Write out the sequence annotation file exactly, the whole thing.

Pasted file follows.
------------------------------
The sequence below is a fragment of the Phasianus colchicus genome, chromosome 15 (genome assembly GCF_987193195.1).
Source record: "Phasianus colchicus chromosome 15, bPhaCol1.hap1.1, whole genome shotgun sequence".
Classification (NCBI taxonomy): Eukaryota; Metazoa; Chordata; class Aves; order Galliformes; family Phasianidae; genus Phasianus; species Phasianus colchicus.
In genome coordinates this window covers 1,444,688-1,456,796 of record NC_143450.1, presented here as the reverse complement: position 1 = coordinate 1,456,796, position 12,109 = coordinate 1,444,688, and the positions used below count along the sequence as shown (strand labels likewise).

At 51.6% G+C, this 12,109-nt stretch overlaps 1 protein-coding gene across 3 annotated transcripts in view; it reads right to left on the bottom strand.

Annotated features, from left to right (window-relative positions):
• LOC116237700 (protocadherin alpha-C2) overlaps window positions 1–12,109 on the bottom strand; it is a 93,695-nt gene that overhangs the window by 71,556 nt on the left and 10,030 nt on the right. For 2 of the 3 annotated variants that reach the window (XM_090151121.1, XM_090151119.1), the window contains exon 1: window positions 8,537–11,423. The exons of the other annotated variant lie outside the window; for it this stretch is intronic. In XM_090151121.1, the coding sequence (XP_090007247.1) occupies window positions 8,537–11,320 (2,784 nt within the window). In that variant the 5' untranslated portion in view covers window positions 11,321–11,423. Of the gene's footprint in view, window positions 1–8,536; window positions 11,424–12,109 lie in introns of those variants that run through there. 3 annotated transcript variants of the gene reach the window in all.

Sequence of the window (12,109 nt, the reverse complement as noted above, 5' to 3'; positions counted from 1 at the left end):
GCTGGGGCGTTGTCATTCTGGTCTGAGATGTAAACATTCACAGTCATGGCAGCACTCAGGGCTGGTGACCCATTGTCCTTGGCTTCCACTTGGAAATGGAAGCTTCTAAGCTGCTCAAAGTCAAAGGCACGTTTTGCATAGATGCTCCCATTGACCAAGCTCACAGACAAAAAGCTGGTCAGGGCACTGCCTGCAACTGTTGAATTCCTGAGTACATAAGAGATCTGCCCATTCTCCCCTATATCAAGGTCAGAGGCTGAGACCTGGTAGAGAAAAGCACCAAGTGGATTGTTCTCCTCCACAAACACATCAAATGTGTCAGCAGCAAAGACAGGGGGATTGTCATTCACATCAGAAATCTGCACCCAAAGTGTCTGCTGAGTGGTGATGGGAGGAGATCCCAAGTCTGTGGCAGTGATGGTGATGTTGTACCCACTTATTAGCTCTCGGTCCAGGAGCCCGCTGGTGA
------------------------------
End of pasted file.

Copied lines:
The sequence below is a fragment of the Phasianus colchicus genome, chromosome 15 (genome assembly GCF_987193195.1).
Source record: "Phasianus colchicus chromosome 15, bPhaCol1.hap1.1, whole genome shotgun sequence".
Classification (NCBI taxonomy): Eukaryota; Metazoa; Chordata; class Aves; order Galliformes; family Phasianidae; genus Phasianus; species Phasianus colchicus.
In genome coordinates this window covers 1,444,688-1,456,796 of record NC_143450.1, presented here as the reverse complement: position 1 = coordinate 1,456,796, position 12,109 = coordinate 1,444,688, and the positions used below count along the sequence as shown (strand labels likewise).

At 51.6% G+C, this 12,109-nt stretch overlaps 1 protein-coding gene across 3 annotated transcripts in view; it reads right to left on the bottom strand.

Annotated features, from left to right (window-relative positions):
• LOC116237700 (protocadherin alpha-C2) overlaps window positions 1–12,109 on the bottom strand; it is a 93,695-nt gene that overhangs the window by 71,556 nt on the left and 10,030 nt on the right. For 2 of the 3 annotated variants that reach the window (XM_090151121.1, XM_090151119.1), the window contains exon 1: window positions 8,537–11,423. The exons of the other annotated variant lie outside the window; for it this stretch is intronic. In XM_090151121.1, the coding sequence (XP_090007247.1) occupies window positions 8,537–11,320 (2,784 nt within the window). In that variant the 5' untranslated portion in view covers window positions 11,321–11,423. Of the gene's footprint in view, window positions 1–8,536; window positions 11,424–12,109 lie in introns of those variants that run through there. 3 annotated transcript variants of the gene reach the window in all.

Sequence of the window (12,109 nt, the reverse complement as noted above, 5' to 3'; positions counted from 1 at the left end):
GCTGGGGCGTTGTCATTCTGGTCTGAGATGTAAACATTCACAGTCATGGCAGCACTCAGGGCTGGTGACCCATTGTCCTTGGCTTCCACTTGGAAATGGAAGCTTCTAAGCTGCTCAAAGTCAAAGGCACGTTTTGCATAGATGCTCCCATTGACCAAGCTCACAGACAAAAAGCTGGTCAGGGCACTGCCTGCAACTGTTGAATTCCTGAGTACATAAGAGATCTGCCCATTCTCCCCTATATCAAGGTCAGAGGCTGAGACCTGGTAGAGAAAAGCACCAAGTGGATTGTTCTCCTCCACAAACACATCAAATGTGTCAGCAGCAAAGACAGGGGGATTGTCATTCACATCAGAAATCTGCACCCAAAGTGTCTGCTGAGTGGTGATGGGAGGAGATCCCAAGTCTGTGGCAGTGATGGTGATGTTGTACCCACTTATTAGCTCTCGGTCCAGGAGCCCGCTGGTGA